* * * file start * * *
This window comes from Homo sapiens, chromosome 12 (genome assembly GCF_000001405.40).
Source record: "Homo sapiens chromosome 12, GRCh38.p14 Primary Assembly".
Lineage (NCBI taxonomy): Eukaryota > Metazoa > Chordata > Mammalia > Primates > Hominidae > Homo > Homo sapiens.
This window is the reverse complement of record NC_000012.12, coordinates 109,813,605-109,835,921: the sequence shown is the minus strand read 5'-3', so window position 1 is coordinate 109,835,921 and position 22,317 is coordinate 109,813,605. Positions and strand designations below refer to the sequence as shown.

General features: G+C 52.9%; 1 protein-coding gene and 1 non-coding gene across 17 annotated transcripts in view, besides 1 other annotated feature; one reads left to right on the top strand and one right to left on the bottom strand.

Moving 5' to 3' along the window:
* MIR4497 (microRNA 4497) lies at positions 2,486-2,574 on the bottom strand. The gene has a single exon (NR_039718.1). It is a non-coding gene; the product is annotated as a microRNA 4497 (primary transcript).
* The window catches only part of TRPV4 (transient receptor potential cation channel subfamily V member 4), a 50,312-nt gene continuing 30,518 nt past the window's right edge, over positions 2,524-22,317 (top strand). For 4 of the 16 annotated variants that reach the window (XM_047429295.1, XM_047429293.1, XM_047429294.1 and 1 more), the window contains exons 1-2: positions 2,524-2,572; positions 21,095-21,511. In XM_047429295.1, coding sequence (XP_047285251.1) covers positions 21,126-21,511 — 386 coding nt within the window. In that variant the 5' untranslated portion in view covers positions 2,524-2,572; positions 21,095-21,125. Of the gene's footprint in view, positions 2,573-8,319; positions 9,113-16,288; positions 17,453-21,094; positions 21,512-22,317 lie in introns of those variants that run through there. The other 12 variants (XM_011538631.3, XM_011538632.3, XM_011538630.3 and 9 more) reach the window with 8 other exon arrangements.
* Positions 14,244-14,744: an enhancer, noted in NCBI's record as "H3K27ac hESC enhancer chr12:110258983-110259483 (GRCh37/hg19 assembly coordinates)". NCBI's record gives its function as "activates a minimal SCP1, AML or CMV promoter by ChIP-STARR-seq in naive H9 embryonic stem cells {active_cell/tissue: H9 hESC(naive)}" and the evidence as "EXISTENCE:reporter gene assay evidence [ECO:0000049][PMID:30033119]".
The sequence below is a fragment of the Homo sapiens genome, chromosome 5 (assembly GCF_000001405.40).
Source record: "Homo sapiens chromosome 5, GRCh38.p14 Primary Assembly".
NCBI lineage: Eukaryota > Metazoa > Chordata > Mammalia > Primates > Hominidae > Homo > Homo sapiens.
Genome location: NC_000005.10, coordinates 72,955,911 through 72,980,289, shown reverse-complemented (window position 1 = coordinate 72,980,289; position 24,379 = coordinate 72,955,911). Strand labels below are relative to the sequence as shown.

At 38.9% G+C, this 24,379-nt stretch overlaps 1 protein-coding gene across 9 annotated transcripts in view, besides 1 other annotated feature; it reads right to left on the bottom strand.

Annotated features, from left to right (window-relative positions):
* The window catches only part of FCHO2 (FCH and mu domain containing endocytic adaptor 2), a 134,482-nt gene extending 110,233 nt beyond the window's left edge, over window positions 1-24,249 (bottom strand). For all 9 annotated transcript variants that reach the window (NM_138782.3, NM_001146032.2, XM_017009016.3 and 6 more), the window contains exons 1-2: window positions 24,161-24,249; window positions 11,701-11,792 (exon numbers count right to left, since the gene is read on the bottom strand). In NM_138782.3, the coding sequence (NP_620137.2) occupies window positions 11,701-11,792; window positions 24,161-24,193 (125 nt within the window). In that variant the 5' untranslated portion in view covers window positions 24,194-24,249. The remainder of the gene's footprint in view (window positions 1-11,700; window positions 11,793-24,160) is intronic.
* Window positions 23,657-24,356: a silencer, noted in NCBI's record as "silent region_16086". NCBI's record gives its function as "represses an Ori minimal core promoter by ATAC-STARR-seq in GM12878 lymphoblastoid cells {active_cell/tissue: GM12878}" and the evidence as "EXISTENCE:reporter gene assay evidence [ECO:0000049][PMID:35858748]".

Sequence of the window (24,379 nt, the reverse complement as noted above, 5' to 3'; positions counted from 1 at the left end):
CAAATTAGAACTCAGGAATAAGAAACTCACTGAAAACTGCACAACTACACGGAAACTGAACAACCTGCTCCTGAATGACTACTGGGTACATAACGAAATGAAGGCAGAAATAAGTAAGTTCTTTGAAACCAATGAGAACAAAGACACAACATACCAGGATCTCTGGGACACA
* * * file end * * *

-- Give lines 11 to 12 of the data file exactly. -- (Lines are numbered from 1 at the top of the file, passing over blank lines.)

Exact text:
Source record: "Homo sapiens chromosome 5, GRCh38.p14 Primary Assembly".
NCBI lineage: Eukaryota > Metazoa > Chordata > Mammalia > Primates > Hominidae > Homo > Homo sapiens.